The Tropics are home to the greatest biodiversity in the world, but tropical species are at risk due to anthropogenic activities, mainly land use change, habitat loss, invasive species, and pathogens. Over the past 20 years, the avian malaria and related parasites (Order: Haemosporida) systems have received increased attention in the tropical regions from a diverse array of research perspectives. However, to date no attempts have been made to synthesize the available information and to propose new lines of research. This book provides such a synthesis by not only focusing on the antagonistic interactions, but also by providing conceptual chapters on topics going from avian haemosporidians life cycles and study techniques, to chapters addressing current concepts on ecology and evolution. For example, a chapter synthesizing basic biogeography and ecological niche model concepts is presented, followed by one on the island biogeography of avian haemosporidians. Accordingly, researchers and professionals interested in these antagonistic interaction systems will find both an overview of the field with special emphasis on the tropics, and access to the necessary conceptual framework for various topics in ecology, evolution and systematics. Given its conceptual perspective, the book will appeal not only to readers interested in avian haemosporidians, but also to those more generally interested in the ecology, evolution and systematics of host-parasite interactions.
 You can buy it at: https://www.springer.com/gp/book/9783030516321

Saturday, June 13, 2020

Parasite Richness Decreases With Urbanization

Effects of land use change (rural-urban) on the diversity and epizootiological
parameters of avian Haemosporida in a widespread neotropical bird

Transformation of natural environments for livestock, agriculture and human settlements modifies the diversity of organisms, usually decreasing in highly disturbed land uses. Like their hosts, parasites have to adapt to novel human impacted landscapes, in which the abiotic and biotic conditions are radically different from those of conserved natural environments. We evaluated the diversity (alpha and beta taxonomic and phylogenetic diversity) of haemosporidians (mtDNA cyt b lineages) in the common chlorospingus (Chlorospingus flavopectus) at five land use types. We further analyzed the response of prevalence, parasitaemia and parasite aggregation to and use types and seasonality. Parasite lineage richness (i.e., haplotypes) and abundance (no. infected hosts) decreased with disturbance. Parasite assemblages were commonly dominated by either one of two lineages, one dominant in the urban greenspace (pBAEBIC02) and the other dominant in well-preserved mountain cloud forest (hCHLFLA01). Beta diversity was mainly explained by lineage turnover. Phylo beta diversity was low (i.e., lineages are closely related). Overall prevalence increased in wet season that coincides with host's breeding season. Haemoproteus and Plasmodium prevalence presented the opposite response to urbanization (negative and positive, respectively). Parasitaemia presented similar values across land uses for both genera and seasons, while Plasmodium aggregation decreased with urbanization. Thus, some parasite lineages (pBAEBIC02) will benefit from the urbanization process, while others will entirely disappear from cities (hCHLFLA01).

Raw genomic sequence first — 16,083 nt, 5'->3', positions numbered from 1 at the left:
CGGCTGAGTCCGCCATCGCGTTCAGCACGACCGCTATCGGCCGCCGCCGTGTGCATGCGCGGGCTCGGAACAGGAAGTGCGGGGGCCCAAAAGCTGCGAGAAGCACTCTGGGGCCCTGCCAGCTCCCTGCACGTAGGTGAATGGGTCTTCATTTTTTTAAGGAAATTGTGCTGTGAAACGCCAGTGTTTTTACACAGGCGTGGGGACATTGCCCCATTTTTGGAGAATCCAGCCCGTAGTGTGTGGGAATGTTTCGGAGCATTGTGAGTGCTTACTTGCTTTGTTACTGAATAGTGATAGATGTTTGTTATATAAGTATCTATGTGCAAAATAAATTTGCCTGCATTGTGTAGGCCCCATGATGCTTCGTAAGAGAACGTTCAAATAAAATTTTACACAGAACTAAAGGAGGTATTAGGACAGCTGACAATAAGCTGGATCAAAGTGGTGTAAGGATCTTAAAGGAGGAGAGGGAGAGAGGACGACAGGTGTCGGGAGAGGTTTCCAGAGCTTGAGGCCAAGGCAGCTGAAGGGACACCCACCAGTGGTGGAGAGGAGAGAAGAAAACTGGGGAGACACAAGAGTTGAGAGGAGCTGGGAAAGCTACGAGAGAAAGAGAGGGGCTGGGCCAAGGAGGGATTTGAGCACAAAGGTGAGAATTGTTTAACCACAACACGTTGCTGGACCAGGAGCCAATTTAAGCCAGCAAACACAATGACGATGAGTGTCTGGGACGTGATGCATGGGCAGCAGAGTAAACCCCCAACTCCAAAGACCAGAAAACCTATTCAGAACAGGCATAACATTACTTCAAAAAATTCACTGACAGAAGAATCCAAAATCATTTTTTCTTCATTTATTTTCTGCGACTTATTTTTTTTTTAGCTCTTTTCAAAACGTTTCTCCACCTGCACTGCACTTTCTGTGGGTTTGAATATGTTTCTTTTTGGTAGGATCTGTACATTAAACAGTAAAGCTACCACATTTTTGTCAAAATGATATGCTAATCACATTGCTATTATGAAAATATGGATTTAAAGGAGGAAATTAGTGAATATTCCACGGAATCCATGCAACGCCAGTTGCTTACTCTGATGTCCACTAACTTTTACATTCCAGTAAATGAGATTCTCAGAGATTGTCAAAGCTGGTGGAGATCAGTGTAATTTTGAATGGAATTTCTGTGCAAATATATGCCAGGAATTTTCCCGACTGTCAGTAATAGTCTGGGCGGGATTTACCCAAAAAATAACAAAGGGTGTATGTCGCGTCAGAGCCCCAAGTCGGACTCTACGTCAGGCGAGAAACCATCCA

Hernández-Lara C, Carbó-Ramírez P, Santiago-Alarcon D. 2020. Effects of land use change (rural-urban) on the diversity and epizootiological parameters of avian Haemosporida in a widespread neotropical bird. Acta Tropica209: 105542 https://doi.org/10.1016/j.actatropica.2020.105542
To download for free until August 01, 2020: https://authors.elsevier.com/a/1bDd4,2Uvj2LY

Thursday, April 2, 2020

House Sparrows Are City Gangsters!

Biological invasions are the second most important cause of species extinction. Aided by processes such as transportation and urbanization, exotic species can establish and spread to new locations, causing changes in the function and structure of ecosystems. The House Sparrow is a widespread and highly abundant landbird associated to human presence. Previous studies performed in urban landscapes have suggested that this species could be acting, in synergy with urbanization, as a potential threat to native urban avian assemblages. In this study we assessed the relationship between House Sparrow density and native bird species richness in a region where the sparrows are scarce and sparsely distributed. We surveyed bird assemblages in and around four small-sized human settlements, considering three conditions in relation to House Sparrow presence: urban invaded,
urban non-invaded, and non-urban non-invaded. To assess the potential detrimental role of House Sparrows on native bird species richness, we measured, additionally to sparrow densities, 20 predictor variables that describe vegetation structure and complexity, as well as urban infrastructure and human activities across four seasons of 1 year. Our results show that maximum shrub height was positively related to bird species richness, built cover was negatively associated with it, and House Sparrow invaded sites were related to a significant decrease of bird species richness, with increasing richness loss when more sparrows were present. Thus, we here provide evidence that urban areas can act in synergy with the presence of House Sparrows (even in low densities) in the urban-related species richness decline pattern.
García-Arroyo M, Santiago-Alarcon D, Quesada J, MacGregor-Fors I. 2020. Are invasive House Sparrows a nuisance for native avifauna when scarce? Urban Ecosystems https://doi.org/10.1007/s11252-020-00963-x.